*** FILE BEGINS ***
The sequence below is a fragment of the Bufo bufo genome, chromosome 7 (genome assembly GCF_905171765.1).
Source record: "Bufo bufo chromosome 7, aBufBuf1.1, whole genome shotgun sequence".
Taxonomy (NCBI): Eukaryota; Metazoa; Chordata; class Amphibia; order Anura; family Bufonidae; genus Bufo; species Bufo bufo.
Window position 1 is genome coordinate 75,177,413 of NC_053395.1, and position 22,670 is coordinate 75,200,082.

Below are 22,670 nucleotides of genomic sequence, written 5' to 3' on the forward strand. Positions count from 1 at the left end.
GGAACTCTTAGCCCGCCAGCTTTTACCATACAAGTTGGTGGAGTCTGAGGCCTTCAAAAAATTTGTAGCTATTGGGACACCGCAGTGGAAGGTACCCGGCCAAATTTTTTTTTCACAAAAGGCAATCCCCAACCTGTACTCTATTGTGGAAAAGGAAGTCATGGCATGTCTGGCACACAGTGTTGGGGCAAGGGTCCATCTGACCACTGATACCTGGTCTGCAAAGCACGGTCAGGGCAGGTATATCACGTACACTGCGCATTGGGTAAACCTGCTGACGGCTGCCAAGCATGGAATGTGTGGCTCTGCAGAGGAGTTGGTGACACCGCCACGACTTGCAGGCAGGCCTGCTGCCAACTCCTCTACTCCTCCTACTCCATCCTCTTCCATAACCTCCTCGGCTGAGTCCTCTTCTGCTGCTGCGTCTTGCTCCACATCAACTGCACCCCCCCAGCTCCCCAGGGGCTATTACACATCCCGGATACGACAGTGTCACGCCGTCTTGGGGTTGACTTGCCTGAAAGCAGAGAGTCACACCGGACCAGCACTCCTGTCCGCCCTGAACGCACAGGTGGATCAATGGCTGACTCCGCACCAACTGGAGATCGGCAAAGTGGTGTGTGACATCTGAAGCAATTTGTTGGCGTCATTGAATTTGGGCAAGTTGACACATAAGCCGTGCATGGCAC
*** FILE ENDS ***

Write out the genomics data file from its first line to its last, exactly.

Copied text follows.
The sequence below is a fragment of the Bufo bufo genome, chromosome 7 (genome assembly GCF_905171765.1).
Source record: "Bufo bufo chromosome 7, aBufBuf1.1, whole genome shotgun sequence".
Taxonomy (NCBI): Eukaryota; Metazoa; Chordata; class Amphibia; order Anura; family Bufonidae; genus Bufo; species Bufo bufo.
Window position 1 is genome coordinate 75,177,413 of NC_053395.1, and position 22,670 is coordinate 75,200,082.

Below are 22,670 nucleotides of genomic sequence, written 5' to 3' on the forward strand. Positions count from 1 at the left end.
GGAACTCTTAGCCCGCCAGCTTTTACCATACAAGTTGGTGGAGTCTGAGGCCTTCAAAAAATTTGTAGCTATTGGGACACCGCAGTGGAAGGTACCCGGCCAAATTTTTTTTTCACAAAAGGCAATCCCCAACCTGTACTCTATTGTGGAAAAGGAAGTCATGGCATGTCTGGCACACAGTGTTGGGGCAAGGGTCCATCTGACCACTGATACCTGGTCTGCAAAGCACGGTCAGGGCAGGTATATCACGTACACTGCGCATTGGGTAAACCTGCTGACGGCTGCCAAGCATGGAATGTGTGGCTCTGCAGAGGAGTTGGTGACACCGCCACGACTTGCAGGCAGGCCTGCTGCCAACTCCTCTACTCCTCCTACTCCATCCTCTTCCATAACCTCCTCGGCTGAGTCCTCTTCTGCTGCTGCGTCTTGCTCCACATCAACTGCACCCCCCCAGCTCCCCAGGGGCTATTACACATCCCGGATACGACAGTGTCACGCCGTCTTGGGGTTGACTTGCCTGAAAGCAGAGAGTCACACCGGACCAGCACTCCTGTCCGCCCTGAACGCACAGGTGGATCAATGGCTGACTCCGCACCAACTGGAGATCGGCAAAGTGGTGTGTGACATCTGAAGCAATTTGTTGGCGTCATTGAATTTGGGCAAGTTGACACATAAGCCGTGCATGGCAC